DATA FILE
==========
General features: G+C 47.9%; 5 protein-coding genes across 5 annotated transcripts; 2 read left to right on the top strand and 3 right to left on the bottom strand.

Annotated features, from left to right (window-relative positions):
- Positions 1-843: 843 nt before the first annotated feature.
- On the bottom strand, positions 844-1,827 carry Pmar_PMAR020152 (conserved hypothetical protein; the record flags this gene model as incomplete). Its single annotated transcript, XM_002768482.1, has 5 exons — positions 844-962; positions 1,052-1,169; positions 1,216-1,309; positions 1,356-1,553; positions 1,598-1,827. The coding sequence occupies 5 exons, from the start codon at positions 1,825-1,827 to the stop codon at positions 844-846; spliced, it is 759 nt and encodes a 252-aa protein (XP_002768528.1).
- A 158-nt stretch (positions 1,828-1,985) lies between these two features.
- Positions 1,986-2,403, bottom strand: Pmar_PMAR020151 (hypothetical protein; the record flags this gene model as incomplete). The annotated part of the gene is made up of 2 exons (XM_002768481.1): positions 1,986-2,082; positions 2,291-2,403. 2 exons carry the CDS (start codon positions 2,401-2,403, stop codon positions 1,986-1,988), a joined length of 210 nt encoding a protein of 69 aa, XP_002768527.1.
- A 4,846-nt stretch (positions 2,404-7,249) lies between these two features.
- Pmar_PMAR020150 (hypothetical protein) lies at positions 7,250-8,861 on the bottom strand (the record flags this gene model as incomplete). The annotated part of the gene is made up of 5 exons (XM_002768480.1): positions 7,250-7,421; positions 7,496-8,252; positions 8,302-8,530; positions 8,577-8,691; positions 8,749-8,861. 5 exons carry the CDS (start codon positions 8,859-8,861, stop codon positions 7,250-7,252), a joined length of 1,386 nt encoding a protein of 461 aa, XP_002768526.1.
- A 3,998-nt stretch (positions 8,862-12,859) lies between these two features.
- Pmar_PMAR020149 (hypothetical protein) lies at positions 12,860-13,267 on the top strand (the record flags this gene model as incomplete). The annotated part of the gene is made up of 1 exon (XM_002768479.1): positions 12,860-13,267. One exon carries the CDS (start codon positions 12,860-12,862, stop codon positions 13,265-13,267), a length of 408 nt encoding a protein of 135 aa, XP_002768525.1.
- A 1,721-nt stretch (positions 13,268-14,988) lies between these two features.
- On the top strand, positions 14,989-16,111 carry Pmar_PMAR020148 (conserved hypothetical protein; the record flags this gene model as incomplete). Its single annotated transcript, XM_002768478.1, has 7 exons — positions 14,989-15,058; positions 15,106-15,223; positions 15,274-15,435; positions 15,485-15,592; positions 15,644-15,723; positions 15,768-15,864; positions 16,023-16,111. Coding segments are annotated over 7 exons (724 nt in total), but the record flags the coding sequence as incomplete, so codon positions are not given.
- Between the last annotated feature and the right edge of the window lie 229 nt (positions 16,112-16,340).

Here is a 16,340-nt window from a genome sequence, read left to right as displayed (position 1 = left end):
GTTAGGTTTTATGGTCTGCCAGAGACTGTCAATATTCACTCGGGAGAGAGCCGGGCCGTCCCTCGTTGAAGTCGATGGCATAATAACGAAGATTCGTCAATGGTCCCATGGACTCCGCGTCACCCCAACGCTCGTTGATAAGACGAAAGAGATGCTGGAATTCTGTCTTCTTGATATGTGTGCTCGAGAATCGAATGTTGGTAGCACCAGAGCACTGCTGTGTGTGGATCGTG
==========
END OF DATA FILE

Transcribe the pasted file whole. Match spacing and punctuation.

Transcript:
General features: G+C 47.9%; 5 protein-coding genes across 5 annotated transcripts; 2 read left to right on the top strand and 3 right to left on the bottom strand.

Annotated features, from left to right (window-relative positions):
- Positions 1-843: 843 nt before the first annotated feature.
- On the bottom strand, positions 844-1,827 carry Pmar_PMAR020152 (conserved hypothetical protein; the record flags this gene model as incomplete). Its single annotated transcript, XM_002768482.1, has 5 exons — positions 844-962; positions 1,052-1,169; positions 1,216-1,309; positions 1,356-1,553; positions 1,598-1,827. The coding sequence occupies 5 exons, from the start codon at positions 1,825-1,827 to the stop codon at positions 844-846; spliced, it is 759 nt and encodes a 252-aa protein (XP_002768528.1).
- A 158-nt stretch (positions 1,828-1,985) lies between these two features.
- Positions 1,986-2,403, bottom strand: Pmar_PMAR020151 (hypothetical protein; the record flags this gene model as incomplete). The annotated part of the gene is made up of 2 exons (XM_002768481.1): positions 1,986-2,082; positions 2,291-2,403. 2 exons carry the CDS (start codon positions 2,401-2,403, stop codon positions 1,986-1,988), a joined length of 210 nt encoding a protein of 69 aa, XP_002768527.1.
- A 4,846-nt stretch (positions 2,404-7,249) lies between these two features.
- Pmar_PMAR020150 (hypothetical protein) lies at positions 7,250-8,861 on the bottom strand (the record flags this gene model as incomplete). The annotated part of the gene is made up of 5 exons (XM_002768480.1): positions 7,250-7,421; positions 7,496-8,252; positions 8,302-8,530; positions 8,577-8,691; positions 8,749-8,861. 5 exons carry the CDS (start codon positions 8,859-8,861, stop codon positions 7,250-7,252), a joined length of 1,386 nt encoding a protein of 461 aa, XP_002768526.1.
- A 3,998-nt stretch (positions 8,862-12,859) lies between these two features.
- Pmar_PMAR020149 (hypothetical protein) lies at positions 12,860-13,267 on the top strand (the record flags this gene model as incomplete). The annotated part of the gene is made up of 1 exon (XM_002768479.1): positions 12,860-13,267. One exon carries the CDS (start codon positions 12,860-12,862, stop codon positions 13,265-13,267), a length of 408 nt encoding a protein of 135 aa, XP_002768525.1.
- A 1,721-nt stretch (positions 13,268-14,988) lies between these two features.
- On the top strand, positions 14,989-16,111 carry Pmar_PMAR020148 (conserved hypothetical protein; the record flags this gene model as incomplete). Its single annotated transcript, XM_002768478.1, has 7 exons — positions 14,989-15,058; positions 15,106-15,223; positions 15,274-15,435; positions 15,485-15,592; positions 15,644-15,723; positions 15,768-15,864; positions 16,023-16,111. Coding segments are annotated over 7 exons (724 nt in total), but the record flags the coding sequence as incomplete, so codon positions are not given.
- Between the last annotated feature and the right edge of the window lie 229 nt (positions 16,112-16,340).

Here is a 16,340-nt window from a genome sequence, read left to right as displayed (position 1 = left end):
GTTAGGTTTTATGGTCTGCCAGAGACTGTCAATATTCACTCGGGAGAGAGCCGGGCCGTCCCTCGTTGAAGTCGATGGCATAATAACGAAGATTCGTCAATGGTCCCATGGACTCCGCGTCACCCCAACGCTCGTTGATAAGACGAAAGAGATGCTGGAATTCTGTCTTCTTGATATGTGTGCTCGAGAATCGAATGTTGGTAGCACCAGAGCACTGCTGTGTGTGGATCGTG